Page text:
It is not unusual for advertisers to use sex to sell their products and several advertisements use a recurring good-girl-gone-bad librarian, playing on that naughty librarian fantasy to promote their products. This is not a new idea, several print advertisements ran with the dirty librarian image in the past. Hanes ran an ad promoting their “Mystrece” line of stockings implying that by wearing their stockings you can transform from a bookish librarian into an “unforgettable, disarming” woman. (Link). Tiparillo cigarettes takes the naughty librarian image further appealing directly to men with sexuality of the librarian depicted. (Link). Even though one ad is aimed at women and the other at men, both employ the sexy librarian. Hanes encourages women to be her and Tiparillo wants men to be with her. A more recent ad for Bacardi also utilized the dirty librarian trope and the good-girl-gone-bad idea along with a scantily clad woman to sell their rum. (Link). This ad, more so then the others, implies that librarians live a double life, the one that you see in the library and the one that comes out when inhibitions are lowered.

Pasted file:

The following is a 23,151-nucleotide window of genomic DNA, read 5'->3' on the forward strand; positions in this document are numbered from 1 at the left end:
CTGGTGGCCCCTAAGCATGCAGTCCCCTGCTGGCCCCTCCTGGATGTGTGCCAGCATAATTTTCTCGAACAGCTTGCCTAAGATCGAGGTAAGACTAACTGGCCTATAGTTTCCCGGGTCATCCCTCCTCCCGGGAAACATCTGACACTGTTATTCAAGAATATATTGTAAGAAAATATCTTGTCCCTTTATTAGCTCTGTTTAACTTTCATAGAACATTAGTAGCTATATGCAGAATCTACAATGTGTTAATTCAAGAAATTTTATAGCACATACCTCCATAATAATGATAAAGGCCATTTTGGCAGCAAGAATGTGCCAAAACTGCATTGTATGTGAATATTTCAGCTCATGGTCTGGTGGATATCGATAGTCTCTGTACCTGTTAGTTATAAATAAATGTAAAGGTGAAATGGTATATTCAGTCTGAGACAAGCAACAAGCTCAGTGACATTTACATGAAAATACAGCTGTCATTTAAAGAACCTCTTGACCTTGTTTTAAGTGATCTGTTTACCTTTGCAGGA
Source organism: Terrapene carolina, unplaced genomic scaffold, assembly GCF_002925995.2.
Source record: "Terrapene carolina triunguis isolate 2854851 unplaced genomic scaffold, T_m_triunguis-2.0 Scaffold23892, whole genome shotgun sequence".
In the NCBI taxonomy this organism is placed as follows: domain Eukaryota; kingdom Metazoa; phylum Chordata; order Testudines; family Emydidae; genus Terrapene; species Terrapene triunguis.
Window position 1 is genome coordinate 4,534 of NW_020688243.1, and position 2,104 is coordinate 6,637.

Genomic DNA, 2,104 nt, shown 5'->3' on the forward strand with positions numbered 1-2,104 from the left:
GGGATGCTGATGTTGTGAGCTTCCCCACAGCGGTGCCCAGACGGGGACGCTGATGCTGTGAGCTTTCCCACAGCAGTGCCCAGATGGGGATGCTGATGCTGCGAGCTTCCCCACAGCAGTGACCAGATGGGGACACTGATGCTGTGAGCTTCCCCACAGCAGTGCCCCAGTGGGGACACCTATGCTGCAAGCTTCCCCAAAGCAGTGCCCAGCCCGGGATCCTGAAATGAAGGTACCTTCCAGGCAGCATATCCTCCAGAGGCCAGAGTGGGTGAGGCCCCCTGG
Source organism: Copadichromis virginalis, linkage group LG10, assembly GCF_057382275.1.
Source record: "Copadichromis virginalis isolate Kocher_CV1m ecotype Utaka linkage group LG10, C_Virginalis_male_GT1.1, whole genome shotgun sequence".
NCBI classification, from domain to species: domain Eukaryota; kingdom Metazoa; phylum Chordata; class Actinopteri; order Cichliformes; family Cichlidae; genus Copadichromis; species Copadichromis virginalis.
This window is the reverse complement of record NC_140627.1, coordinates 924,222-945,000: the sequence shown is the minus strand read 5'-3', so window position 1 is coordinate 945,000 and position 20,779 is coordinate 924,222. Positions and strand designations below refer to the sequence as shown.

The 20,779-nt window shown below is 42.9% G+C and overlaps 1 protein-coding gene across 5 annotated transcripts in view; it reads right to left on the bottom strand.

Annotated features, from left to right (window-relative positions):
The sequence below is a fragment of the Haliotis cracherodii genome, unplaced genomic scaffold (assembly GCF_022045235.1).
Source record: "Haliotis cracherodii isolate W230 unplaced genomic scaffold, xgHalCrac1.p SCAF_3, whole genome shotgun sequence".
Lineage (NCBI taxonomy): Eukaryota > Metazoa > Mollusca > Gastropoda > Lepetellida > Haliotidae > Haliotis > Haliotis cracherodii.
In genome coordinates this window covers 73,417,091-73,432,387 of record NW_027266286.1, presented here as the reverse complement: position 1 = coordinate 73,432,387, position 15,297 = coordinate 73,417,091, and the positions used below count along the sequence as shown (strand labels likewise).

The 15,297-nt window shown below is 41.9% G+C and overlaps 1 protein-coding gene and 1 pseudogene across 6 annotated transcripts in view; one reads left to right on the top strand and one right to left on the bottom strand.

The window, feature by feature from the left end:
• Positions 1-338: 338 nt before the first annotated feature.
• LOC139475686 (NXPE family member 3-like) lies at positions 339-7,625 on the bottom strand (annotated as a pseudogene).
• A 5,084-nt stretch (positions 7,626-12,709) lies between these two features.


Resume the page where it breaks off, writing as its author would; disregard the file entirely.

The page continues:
Like the print ads, television commercials play on the same themes of sex and fantasy when using librarians in their commercials. The good-girl-gone-bad librarian is also something that is used to sell products and the idea is featured in all three ads that were looked at. The first ad from Michelob Light features a librarian who sneaks a library book into a man’s bag so that he sets off the alarm and has to return to the circulation desk to speak to the librarian. The librarian, although she is young and attractive, fits the typical librarian stereotype. (Link) She wears conservative clothing, glasses, has her hair pulled back and is apparently a little timid and shy. She transforms, however, when she goes to the bar with the man she met in the library into a more confident, fun loving woman. While she might not be a bad girl, she certainly changes and makes a show of taking off her glasses and hitting the man with a book, playfully shedding that typical librarian image. The ad and its idea of a transformation is related to the Bacardi advertisement which hints that there is another woman hidden beneath the librarian exterior, waiting for someone to discover her and trigger her transformation. Similarly, the Axe Vice commercial also presents the idea that within every nice girl librarian there is the potential for a bad girl and she is just waiting for the right man to bring about her transformation. Again we are presented with an attractive young librarian but this time she transforms from a nice girl to a criminal. Apparently, the scent of a young man’s Axe body spray incited the woman to accost the man in the stacks of the library, aggressively branding him with an overdue stamp until she is taken away by the police. (Link). The commercial does not make any attempt to hide the idea that they are selling sex along with their product. According to the slogan that runs at the end of the commercial, Axe Vice “turns nice girls naughty.” The final commercial from Pearle Vision is more subtle about the way that they advertise their product but they still rely heavily on the fantasy of the naughty librarian to sell their glasses. The commercial opens with a close up of a women with glasses, a collared shirt and with her hair pulled back staring into the camera and speaking to an unseen man about not returning his library books on time. (Link). Throughout the commercial, she takes on the idea of the authoritative library saying that she needs to teach the delinquent patron a lesson. This commercial, also uses the idea of a transformation, which is signified when the woman takes her hair down. However, with the way that the woman stares into the camera and playfully scolds the man she is speaking too, it seems like the advertisers want the audience to believe that she is naughty all along. In the end, the camera pulls back to reveal that the woman is in fact not a librarian but a customer trying on glasses and adopting different looks at a Pearle Vision store.